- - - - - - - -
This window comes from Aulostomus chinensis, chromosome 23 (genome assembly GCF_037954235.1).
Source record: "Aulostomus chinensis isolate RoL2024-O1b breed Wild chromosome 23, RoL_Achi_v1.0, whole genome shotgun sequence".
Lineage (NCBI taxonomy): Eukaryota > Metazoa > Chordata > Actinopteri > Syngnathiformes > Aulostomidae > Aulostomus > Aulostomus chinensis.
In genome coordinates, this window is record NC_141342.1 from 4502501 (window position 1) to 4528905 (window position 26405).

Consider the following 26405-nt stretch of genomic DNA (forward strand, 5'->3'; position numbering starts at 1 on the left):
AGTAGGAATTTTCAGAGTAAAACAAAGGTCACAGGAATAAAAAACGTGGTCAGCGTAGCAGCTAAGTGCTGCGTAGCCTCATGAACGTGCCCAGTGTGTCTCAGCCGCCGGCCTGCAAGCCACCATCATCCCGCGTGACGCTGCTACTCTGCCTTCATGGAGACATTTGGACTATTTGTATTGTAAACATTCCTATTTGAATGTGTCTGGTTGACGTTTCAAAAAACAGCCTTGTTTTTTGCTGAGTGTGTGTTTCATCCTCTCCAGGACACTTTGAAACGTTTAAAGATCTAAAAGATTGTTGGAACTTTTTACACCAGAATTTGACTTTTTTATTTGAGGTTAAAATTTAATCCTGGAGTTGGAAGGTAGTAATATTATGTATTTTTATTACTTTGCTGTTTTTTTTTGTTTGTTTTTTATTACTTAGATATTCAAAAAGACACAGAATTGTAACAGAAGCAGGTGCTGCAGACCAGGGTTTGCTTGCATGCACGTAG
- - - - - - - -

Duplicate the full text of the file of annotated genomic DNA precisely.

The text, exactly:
This window comes from Aulostomus chinensis, chromosome 23 (genome assembly GCF_037954235.1).
Source record: "Aulostomus chinensis isolate RoL2024-O1b breed Wild chromosome 23, RoL_Achi_v1.0, whole genome shotgun sequence".
Lineage (NCBI taxonomy): Eukaryota > Metazoa > Chordata > Actinopteri > Syngnathiformes > Aulostomidae > Aulostomus > Aulostomus chinensis.
In genome coordinates, this window is record NC_141342.1 from 4502501 (window position 1) to 4528905 (window position 26405).

Consider the following 26405-nt stretch of genomic DNA (forward strand, 5'->3'; position numbering starts at 1 on the left):
AGTAGGAATTTTCAGAGTAAAACAAAGGTCACAGGAATAAAAAACGTGGTCAGCGTAGCAGCTAAGTGCTGCGTAGCCTCATGAACGTGCCCAGTGTGTCTCAGCCGCCGGCCTGCAAGCCACCATCATCCCGCGTGACGCTGCTACTCTGCCTTCATGGAGACATTTGGACTATTTGTATTGTAAACATTCCTATTTGAATGTGTCTGGTTGACGTTTCAAAAAACAGCCTTGTTTTTTGCTGAGTGTGTGTTTCATCCTCTCCAGGACACTTTGAAACGTTTAAAGATCTAAAAGATTGTTGGAACTTTTTACACCAGAATTTGACTTTTTTATTTGAGGTTAAAATTTAATCCTGGAGTTGGAAGGTAGTAATATTATGTATTTTTATTACTTTGCTGTTTTTTTTTGTTTGTTTTTTATTACTTAGATATTCAAAAAGACACAGAATTGTAACAGAAGCAGGTGCTGCAGACCAGGGTTTGCTTGCATGCACGTAG